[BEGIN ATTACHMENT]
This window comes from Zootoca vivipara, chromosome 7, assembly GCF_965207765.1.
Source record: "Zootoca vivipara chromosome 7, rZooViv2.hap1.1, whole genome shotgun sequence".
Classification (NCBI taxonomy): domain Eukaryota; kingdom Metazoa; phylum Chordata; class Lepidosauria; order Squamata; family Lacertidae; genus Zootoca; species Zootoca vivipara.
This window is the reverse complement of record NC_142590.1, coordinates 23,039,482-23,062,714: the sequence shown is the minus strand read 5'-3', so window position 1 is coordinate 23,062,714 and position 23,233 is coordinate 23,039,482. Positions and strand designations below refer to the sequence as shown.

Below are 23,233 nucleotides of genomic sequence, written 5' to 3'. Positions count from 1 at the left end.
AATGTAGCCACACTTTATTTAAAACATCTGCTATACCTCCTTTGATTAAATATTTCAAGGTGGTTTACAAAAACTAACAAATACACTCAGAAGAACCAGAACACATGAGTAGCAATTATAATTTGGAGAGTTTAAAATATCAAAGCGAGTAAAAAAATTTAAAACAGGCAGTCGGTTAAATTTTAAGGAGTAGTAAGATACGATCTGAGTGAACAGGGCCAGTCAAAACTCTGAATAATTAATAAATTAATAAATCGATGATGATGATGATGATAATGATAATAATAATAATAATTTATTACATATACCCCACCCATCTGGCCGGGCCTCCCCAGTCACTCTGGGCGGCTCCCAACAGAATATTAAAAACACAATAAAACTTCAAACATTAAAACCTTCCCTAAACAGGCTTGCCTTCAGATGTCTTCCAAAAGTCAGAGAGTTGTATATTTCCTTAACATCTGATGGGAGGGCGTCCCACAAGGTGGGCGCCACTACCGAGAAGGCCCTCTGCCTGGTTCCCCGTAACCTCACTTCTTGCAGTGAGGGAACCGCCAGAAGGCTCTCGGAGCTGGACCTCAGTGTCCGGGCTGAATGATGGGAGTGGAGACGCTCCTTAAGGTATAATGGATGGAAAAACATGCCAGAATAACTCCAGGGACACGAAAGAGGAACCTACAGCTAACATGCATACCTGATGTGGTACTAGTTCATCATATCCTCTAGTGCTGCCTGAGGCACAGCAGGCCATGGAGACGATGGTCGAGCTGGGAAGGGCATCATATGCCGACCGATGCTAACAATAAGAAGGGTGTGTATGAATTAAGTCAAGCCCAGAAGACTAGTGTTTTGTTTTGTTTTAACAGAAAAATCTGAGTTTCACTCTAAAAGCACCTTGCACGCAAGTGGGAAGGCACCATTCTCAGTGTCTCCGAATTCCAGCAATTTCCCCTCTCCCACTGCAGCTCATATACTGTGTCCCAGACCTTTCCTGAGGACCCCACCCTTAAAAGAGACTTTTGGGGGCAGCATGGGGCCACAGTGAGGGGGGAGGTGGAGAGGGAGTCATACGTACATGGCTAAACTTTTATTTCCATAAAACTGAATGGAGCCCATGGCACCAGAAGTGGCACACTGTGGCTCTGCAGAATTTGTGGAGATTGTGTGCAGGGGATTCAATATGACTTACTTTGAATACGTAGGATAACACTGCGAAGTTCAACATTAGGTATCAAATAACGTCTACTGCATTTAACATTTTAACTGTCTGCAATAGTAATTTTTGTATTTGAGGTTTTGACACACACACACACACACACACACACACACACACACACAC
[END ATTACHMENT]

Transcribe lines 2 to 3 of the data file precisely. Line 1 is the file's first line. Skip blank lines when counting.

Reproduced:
Source record: "Zootoca vivipara chromosome 7, rZooViv2.hap1.1, whole genome shotgun sequence".
Classification (NCBI taxonomy): domain Eukaryota; kingdom Metazoa; phylum Chordata; class Lepidosauria; order Squamata; family Lacertidae; genus Zootoca; species Zootoca vivipara.